On August 9th, 1945, the United States dropped two atomic bombs on Japan to force their surrender, officially ending the second World War. Americans took to the streets in celebration as thousands of youth returned home with a sense of new-found patriotism and national identity. After an impressive two-front victory in World War Two, the balance of world power shifted heavily in America’s favor, bringing her to the status of a superpower – one of only two in the world.
With the end of the war came a new era of American consumerism, in which the growing middle class, populated by men returning from war and their child-bearing wives, had more buying power than ever before. This explosion in demand, combined with the mass exodus of women from factory jobs to rear children resulted in a vacuum in the job market, waiting to be filled by the newly-civilian husbands. Lastly, with no war needing to be supplied, the thousands of factories that had been mass producing tanks and bombs could now be used to mass produced cars and appliances for use in all the new middle-class suburbs. This shift in GDP reinforced the U.S.’s military superiority in the world with an economic one.
For kids and teens, this so called “Golden Age of Capitalism” meant that their families, while not necessarily any more affluent, had more disposable income. This is not to say that they were by any means spoiled, but rather they had significantly more means to continue their childhood into their teenage years, as opposed to the depression and war years, when children were forced to grow up as early as 10 years of age to find a job and help support the family. This shift is largely what allowed for the development of what we now call teenagers.
On May 1st, 2004, the European Union inducted ten new members. With this addition they grew larger and more powerful than the United States in nearly if not every respect. The EU now has more trade than the United States, is richer in GDP than the United States, and the European Union has more votes on the Security Council and on every other international body than does the United States. In many ways this marked the official end of United States supremacy and reign as the sole world superpower (4).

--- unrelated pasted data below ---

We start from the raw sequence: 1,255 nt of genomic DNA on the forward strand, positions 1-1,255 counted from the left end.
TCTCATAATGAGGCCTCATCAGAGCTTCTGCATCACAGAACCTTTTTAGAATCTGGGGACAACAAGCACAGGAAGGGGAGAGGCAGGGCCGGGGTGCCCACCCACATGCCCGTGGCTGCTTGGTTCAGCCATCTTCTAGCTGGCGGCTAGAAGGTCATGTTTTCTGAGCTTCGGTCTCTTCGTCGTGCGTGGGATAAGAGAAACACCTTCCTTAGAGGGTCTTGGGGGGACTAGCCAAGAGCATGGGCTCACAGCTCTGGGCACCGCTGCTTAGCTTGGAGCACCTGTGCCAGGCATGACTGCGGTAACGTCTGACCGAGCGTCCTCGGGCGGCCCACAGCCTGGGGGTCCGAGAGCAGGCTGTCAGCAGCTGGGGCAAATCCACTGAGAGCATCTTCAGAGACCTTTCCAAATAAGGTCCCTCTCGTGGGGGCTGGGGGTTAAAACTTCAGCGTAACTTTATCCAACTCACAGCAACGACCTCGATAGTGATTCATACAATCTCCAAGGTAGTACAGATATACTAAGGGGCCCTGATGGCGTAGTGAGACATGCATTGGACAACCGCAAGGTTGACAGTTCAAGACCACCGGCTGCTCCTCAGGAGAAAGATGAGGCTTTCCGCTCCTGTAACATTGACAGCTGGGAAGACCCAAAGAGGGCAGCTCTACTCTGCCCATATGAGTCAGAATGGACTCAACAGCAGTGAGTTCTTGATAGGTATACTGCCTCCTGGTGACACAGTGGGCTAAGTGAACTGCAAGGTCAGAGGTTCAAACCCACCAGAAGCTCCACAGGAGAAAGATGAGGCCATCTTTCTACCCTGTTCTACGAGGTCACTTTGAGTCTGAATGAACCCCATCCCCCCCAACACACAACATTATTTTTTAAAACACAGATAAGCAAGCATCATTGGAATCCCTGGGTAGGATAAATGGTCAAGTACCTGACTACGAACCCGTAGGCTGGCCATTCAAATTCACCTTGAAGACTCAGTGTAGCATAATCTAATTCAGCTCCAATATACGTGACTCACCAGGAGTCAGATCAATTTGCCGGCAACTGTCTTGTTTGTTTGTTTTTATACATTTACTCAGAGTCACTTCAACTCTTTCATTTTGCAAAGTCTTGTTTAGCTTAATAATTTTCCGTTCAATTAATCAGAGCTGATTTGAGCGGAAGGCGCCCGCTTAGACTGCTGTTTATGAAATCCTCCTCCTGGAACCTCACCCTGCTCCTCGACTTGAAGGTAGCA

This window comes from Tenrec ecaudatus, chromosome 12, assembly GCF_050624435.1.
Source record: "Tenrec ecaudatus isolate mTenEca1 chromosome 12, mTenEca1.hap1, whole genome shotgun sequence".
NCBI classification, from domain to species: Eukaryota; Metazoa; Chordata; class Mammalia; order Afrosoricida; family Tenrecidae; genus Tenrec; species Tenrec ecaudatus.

Because of this, the next generation of America's youth is going to be forced to take on a new mindset in terms of international status. We are no longer the only superpower and, as such, can non longer act that way - in foreign politics, in trade, in military actions - in anything. We will in stead be required to adopt a much more global, cosmopolitan mindset, and learn to work with our European counterpart.
We also mustn't forget about India and China entering the ring of first-world countries. As each of these countries grows in population, further industrializes, and gains more share in global markets, they may also become world superpowers. this would level the playing field, pulling away from a bipartisan system in which America and Europe control the rest of the world.
In any case, by the time today's youth are America's Senators and CEO's, the world will likely be a very different place.